Ontario Court of Appeal grants stay for Bill 5 ruling

By Justin Ling September 19, 201819 September 2018

Ontario Court of Appeal grants stay for Bill 5 ruling

The high-paced legal drama around Doug Ford’s decision to slash the size of Toronto city council mid-election will end, not with a notwithstanding clause, but with a stay.

The Ontario Court of Appeal has ruled to set aside the lower court ruling on the matter.

On July 30, the Ontario legislature gave first reading to Bill 5, which would reduce the number of seats on Toronto city council from 47 to 25, and axe regional municipal bodies elsewhere in the province. The bill received royal assent just over two weeks later.

All this, even though the election period had already begun, under the 47 ward council, on May 1.

Council candidates mounted a constitutional challenge shortly after, arguing that Bill 5 breached their constitutional rights and those of electors.

The Superior Court of Ontario ruled on September 10 that the law was unconstitutional on grounds that it “interfered with the municipal candidate’s freedom of expression” and that the reduction in wards “substantially interfered with the municipal voter’s freedom of expression ... in particular her right to cast a vote that can result in effective representation.”

In setting aside Bill 5, the court threw the entire election into chaos. In response, Ford re-introduced new legislation, Bill 31, this time threatening to invoke the notwithstanding clause — which would be a first in Ontario’s history.

Among constitutional scholars critical of the move, the view was that the province could use the notwithstanding clause, but that it probably shouldn’t.

As the province recalled members for late-night and weekend sittings to get the new legislation passed, it applied to the Court of Appeal for a stay on the lower court decision.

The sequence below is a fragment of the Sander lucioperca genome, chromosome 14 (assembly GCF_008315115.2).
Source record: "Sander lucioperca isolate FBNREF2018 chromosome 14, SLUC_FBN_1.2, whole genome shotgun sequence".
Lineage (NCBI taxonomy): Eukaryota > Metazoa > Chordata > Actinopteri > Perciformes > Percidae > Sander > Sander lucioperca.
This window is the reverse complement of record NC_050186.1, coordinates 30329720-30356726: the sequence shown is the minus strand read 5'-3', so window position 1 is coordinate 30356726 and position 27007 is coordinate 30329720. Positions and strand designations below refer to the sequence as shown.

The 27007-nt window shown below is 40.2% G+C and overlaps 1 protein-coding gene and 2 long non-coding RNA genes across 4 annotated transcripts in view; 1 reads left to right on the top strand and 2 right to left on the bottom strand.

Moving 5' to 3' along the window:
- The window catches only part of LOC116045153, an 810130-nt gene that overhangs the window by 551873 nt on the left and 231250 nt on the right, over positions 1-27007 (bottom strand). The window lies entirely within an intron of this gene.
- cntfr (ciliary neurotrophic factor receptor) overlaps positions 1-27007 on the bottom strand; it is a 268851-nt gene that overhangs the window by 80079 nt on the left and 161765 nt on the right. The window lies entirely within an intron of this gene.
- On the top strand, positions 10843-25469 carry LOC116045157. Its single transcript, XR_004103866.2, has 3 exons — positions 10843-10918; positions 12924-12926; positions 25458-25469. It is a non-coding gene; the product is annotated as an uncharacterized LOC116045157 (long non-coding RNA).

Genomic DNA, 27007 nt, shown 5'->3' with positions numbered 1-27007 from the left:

On Wednesday morning, that request was granted.

“An immediate decision is required to permit the Toronto municipal elections to proceed on October 22,” the appeal court wrote. “That decision must be rendered now and, subject to further legislative intervention, our decision will determine whether the election proceeds on the basis of 25 or 47 wards. In these circumstances, greater attention must be paid to the merits of the constitutional claim and … we must ask whether there is a strong likelihood that the appeal will succeed.”

To that end, the panel wrote: “we have concluded that there is a strong likelihood that application judge erred in law and that the Attorney General’s appeal to this court will succeed.”

“That’s a very unusual scenario,” says Mike Pal, professor of law at the University of Ottawa. He says he was “surprised” the court decided to wade so deeply into the actual meat of what could be included in the full appeal. “This is one of the rare cases where you have to take the merits into account,” he says.

“I expected that the panel hearing the merits of the appeal would put forward reasons similar to these, it was far from a foregone conclusion that the panel hearing the stay motion would do so,” says Asher Honickman, a partner at Mathews Abogado. In the end, the court found “that the province would suffer irreparable harm if the stay were not granted.”